Catherine Leen from NUI, Maynooth and I have co-edited a volume, bringing together international scholars from the US, Mexico, Russia, Spain, UK and Ireland to re-examine what Chicano studies mean in a transnational context. The book is entitled International Perspectives on Chicana/o Studies:This World is My Place and my contribution is a chapter entitled “My Super Sweet Fifteen: the Internationalisation of Quinceañeras in Literature and Film”.
From the Introduction:
“This volume presents a snapshot of international approaches to Chicana/o Studies as we enter the second decade of the twenty-first century. It has long been assumed that this particular discipline is only relevant to U.S. readers, particularly those residing in the Southwest region of the United States, but, in fact, Chicana/o Studies has become influential across borders and features in the teaching and research of universities worldwide. This interdisciplinary, humanities-based volume approaches the internationalization of Chicana/o Studies through cultural production, with essays on literature, art, mass media and film.”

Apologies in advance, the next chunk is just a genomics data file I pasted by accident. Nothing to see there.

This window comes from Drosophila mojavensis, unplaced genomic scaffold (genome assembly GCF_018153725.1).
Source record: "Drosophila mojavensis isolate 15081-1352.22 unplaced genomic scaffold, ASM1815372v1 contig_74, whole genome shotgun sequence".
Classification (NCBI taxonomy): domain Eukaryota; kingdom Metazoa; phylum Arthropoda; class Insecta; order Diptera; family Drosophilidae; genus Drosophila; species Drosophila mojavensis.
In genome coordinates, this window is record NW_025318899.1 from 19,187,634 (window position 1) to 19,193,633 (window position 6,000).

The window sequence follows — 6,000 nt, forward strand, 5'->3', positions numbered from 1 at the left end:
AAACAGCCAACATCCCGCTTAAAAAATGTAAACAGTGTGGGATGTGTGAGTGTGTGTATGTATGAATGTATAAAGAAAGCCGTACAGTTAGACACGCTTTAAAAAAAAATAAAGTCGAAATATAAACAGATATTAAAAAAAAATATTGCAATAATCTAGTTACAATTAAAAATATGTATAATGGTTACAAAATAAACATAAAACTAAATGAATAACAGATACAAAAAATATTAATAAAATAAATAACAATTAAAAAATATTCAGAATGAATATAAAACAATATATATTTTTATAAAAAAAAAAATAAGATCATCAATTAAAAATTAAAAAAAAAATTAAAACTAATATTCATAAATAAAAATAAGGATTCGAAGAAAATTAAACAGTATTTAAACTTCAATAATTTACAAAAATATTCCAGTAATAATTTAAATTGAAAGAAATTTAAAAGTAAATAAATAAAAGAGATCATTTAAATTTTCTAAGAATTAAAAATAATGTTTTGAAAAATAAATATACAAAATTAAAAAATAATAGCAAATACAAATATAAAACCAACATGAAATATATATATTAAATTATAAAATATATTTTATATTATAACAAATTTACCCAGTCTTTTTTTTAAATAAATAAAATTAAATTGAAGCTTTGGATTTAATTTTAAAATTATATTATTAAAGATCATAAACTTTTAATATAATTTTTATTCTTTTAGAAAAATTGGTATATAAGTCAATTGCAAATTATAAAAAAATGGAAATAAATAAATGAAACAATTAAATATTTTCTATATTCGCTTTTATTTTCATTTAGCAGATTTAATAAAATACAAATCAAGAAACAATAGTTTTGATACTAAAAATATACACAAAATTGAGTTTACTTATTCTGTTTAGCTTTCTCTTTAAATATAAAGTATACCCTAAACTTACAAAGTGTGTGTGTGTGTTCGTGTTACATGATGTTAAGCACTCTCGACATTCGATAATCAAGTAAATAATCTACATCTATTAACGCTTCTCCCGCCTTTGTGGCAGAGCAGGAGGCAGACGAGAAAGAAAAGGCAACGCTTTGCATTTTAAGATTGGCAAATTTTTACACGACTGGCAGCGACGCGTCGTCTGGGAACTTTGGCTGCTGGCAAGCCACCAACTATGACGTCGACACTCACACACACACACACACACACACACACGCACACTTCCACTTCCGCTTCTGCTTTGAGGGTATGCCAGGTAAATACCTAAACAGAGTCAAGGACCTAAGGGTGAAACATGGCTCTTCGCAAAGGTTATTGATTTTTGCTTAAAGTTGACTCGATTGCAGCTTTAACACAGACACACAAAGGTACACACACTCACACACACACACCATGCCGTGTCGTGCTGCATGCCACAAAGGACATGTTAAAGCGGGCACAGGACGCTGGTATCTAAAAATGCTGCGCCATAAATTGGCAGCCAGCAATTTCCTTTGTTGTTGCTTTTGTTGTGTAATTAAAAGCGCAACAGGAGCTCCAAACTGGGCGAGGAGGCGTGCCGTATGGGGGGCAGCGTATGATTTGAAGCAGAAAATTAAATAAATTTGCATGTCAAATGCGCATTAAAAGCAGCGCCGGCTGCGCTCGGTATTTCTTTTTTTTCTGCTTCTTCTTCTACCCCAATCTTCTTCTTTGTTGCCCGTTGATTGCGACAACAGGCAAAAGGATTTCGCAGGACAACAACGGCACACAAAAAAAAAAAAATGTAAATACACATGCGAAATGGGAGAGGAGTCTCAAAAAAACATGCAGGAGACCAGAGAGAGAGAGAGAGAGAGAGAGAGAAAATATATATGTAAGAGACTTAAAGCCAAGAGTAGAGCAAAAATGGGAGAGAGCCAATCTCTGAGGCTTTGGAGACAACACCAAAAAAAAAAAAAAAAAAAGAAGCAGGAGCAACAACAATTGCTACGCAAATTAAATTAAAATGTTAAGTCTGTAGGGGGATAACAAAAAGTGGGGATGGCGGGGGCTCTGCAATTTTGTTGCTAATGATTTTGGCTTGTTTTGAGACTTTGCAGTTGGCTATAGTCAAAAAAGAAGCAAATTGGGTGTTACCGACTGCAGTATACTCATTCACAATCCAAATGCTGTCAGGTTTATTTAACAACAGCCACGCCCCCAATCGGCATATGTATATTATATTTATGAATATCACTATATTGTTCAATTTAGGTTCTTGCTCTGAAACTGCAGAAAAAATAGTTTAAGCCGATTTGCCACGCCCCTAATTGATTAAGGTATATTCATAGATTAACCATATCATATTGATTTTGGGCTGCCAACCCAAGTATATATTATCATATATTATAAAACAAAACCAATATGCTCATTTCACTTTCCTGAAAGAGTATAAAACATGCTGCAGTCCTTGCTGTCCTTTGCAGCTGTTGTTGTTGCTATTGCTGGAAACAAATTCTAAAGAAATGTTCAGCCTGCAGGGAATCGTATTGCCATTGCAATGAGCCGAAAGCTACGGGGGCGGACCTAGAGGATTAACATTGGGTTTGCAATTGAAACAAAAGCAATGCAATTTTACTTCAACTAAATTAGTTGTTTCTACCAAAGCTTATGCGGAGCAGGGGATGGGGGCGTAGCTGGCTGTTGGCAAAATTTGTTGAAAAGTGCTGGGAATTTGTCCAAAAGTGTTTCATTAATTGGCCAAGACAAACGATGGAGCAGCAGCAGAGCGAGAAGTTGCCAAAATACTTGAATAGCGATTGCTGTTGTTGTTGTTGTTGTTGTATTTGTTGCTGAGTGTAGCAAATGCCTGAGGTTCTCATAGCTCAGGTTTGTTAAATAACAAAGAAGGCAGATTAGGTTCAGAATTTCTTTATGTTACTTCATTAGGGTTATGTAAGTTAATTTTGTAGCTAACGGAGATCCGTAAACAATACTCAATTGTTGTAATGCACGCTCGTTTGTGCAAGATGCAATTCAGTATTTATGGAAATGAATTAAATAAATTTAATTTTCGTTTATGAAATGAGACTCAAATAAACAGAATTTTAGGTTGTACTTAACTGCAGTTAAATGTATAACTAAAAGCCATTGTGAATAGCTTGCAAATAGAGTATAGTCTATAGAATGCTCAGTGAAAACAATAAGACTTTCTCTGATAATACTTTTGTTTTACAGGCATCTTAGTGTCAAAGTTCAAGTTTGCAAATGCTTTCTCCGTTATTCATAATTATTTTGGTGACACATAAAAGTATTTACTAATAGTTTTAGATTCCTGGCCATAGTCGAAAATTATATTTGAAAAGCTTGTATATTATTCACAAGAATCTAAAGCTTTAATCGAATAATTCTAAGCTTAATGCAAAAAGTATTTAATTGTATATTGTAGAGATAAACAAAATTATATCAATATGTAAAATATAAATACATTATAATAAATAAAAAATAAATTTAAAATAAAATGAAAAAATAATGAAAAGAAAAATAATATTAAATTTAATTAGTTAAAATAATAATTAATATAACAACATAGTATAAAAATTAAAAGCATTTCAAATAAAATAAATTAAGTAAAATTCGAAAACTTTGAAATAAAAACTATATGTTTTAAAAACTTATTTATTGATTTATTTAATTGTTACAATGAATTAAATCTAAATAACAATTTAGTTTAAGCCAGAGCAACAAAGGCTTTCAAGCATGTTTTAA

Click here to see the table of contents.
Here are some reviews:
“This exciting and timely anthology provides great insight into the growing international appeal of Chicana/o Studies, a field previously believed to be of merely regional and local interest within the United States,” Guisela Latorre, The Ohio State University, USA.
“Leen and Thornton’s volume represents a major new contribution to Chicano/a Studies in English. While offering a clear and focused investigation of Chicano identities and culture, it is sensitive to the contingent, evolving and multifaceted nature of those identities and their cultural manifestations. Unusually international in approach and with a wide range of excellent contributors, the book covers areas as diverse as literature, art, film, institutional programmes, everyday life practices and wider matters of cultural identity and identification. It is essential reading for all those interested in the field,” Philip Swanson, The University of Sheffield, UK.